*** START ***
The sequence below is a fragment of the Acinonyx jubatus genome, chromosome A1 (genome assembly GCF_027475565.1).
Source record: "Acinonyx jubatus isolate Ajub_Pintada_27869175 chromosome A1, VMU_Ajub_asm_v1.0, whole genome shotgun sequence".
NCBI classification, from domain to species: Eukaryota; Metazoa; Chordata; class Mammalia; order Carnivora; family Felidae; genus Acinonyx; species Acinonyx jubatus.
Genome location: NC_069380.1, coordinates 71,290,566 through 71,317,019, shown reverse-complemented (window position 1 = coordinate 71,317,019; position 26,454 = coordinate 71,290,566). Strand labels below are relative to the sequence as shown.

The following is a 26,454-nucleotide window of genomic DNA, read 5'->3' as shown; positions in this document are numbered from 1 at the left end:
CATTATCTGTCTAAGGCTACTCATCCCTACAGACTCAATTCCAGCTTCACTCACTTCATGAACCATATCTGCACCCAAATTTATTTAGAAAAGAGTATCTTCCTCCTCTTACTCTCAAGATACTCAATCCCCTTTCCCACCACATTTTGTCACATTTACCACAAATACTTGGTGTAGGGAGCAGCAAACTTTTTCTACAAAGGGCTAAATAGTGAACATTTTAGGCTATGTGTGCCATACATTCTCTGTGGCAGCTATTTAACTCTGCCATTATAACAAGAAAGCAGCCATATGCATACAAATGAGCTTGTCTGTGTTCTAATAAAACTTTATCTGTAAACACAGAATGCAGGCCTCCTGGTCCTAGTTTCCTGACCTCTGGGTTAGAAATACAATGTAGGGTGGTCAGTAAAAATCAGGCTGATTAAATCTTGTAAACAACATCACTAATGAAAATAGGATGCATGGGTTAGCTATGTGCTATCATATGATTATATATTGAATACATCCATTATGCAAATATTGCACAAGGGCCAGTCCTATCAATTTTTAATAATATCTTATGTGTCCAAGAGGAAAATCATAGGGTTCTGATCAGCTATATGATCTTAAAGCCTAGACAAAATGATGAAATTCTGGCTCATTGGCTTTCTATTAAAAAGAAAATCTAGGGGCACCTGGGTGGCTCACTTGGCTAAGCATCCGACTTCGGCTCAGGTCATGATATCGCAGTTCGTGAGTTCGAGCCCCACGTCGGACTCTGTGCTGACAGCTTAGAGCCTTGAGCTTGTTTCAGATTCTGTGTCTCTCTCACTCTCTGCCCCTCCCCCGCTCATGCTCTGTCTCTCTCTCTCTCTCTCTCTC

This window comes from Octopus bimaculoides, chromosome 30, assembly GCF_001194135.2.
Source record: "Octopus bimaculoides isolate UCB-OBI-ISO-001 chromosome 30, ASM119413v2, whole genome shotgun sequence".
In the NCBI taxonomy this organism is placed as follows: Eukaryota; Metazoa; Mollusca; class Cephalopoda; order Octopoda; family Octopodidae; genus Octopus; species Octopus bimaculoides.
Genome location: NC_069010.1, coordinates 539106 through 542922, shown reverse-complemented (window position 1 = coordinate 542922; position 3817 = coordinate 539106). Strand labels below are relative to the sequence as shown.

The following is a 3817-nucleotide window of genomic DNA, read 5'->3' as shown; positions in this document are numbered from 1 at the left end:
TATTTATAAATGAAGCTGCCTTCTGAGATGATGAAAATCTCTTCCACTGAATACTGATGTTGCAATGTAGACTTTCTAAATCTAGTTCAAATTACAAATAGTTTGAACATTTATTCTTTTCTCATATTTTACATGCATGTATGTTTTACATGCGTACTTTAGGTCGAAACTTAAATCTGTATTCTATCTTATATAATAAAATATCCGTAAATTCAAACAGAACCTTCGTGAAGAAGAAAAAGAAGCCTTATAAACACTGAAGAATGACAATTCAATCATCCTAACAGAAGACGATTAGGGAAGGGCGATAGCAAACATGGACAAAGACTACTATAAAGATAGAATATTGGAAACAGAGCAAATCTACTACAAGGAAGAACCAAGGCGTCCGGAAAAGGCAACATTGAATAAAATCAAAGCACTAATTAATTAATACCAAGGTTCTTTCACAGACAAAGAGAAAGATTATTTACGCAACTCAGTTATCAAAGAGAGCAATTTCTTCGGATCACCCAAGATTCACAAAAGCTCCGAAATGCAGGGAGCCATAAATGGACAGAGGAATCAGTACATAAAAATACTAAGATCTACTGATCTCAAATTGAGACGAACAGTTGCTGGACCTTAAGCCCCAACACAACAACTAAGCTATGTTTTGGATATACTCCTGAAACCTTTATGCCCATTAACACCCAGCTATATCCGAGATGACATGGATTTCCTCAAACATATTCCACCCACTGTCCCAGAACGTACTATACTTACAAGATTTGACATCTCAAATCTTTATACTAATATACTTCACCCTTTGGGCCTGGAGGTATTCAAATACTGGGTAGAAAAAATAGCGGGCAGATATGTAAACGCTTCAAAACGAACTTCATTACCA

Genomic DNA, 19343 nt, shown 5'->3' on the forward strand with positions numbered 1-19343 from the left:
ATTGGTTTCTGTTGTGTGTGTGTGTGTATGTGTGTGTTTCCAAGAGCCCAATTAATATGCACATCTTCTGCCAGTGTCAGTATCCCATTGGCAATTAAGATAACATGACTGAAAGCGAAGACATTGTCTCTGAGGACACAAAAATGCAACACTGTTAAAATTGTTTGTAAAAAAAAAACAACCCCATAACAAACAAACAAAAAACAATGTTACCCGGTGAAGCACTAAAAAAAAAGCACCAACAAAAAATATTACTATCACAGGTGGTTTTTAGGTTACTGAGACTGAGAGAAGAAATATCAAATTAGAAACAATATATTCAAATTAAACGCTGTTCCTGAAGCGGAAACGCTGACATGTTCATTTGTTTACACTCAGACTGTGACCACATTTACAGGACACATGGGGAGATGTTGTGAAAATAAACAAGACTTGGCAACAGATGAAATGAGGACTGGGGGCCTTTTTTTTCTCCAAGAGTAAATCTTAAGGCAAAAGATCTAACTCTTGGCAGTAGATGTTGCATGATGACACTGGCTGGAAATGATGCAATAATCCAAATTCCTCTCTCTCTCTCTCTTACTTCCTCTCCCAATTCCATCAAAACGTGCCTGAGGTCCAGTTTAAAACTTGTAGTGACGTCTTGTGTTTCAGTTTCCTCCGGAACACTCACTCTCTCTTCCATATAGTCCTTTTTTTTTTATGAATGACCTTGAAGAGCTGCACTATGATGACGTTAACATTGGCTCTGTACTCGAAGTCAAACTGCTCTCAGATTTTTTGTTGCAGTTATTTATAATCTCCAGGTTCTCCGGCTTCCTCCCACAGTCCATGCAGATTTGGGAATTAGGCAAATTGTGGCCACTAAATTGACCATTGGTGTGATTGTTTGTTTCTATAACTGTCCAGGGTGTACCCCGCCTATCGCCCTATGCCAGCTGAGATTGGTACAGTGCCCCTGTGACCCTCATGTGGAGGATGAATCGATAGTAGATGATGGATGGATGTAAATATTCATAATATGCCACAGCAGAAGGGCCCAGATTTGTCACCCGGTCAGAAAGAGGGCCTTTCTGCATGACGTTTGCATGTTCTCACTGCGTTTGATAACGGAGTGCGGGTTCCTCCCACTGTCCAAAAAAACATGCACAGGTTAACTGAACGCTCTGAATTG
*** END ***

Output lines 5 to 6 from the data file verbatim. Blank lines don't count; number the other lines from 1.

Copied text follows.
The following is a 26,454-nucleotide window of genomic DNA, read 5'->3' as shown; positions in this document are numbered from 1 at the left end:
CATTATCTGTCTAAGGCTACTCATCCCTACAGACTCAATTCCAGCTTCACTCACTTCATGAACCATATCTGCACCCAAATTTATTTAGAAAAGAGTATCTTCCTCCTCTTACTCTCAAGATACTCAATCCCCTTTCCCACCACATTTTGTCACATTTACCACAAATACTTGGTGTAGGGAGCAGCAAACTTTTTCTACAAAGGGCTAAATAGTGAACATTTTAGGCTATGTGTGCCATACATTCTCTGTGGCAGCTATTTAACTCTGCCATTATAACAAGAAAGCAGCCATATGCATACAAATGAGCTTGTCTGTGTTCTAATAAAACTTTATCTGTAAACACAGAATGCAGGCCTCCTGGTCCTAGTTTCCTGACCTCTGGGTTAGAAATACAATGTAGGGTGGTCAGTAAAAATCAGGCTGATTAAATCTTGTAAACAACATCACTAATGAAAATAGGATGCATGGGTTAGCTATGTGCTATCATATGATTATATATTGAATACATCCATTATGCAAATATTGCACAAGGGCCAGTCCTATCAATTTTTAATAATATCTTATGTGTCCAAGAGGAAAATCATAGGGTTCTGATCAGCTATATGATCTTAAAGCCTAGACAAAATGATGAAATTCTGGCTCATTGGCTTTCTATTAAAAAGAAAATCTAGGGGCACCTGGGTGGCTCACTTGGCTAAGCATCCGACTTCGGCTCAGGTCATGATATCGCAGTTCGTGAGTTCGAGCCCCACGTCGGACTCTGTGCTGACAGCTTAGAGCCTTGAGCTTGTTTCAGATTCTGTGTCTCTCTCACTCTCTGCCCCTCCCCCGCTCATGCTCTGTCTCTCTCTCTCTCTCTCTCTC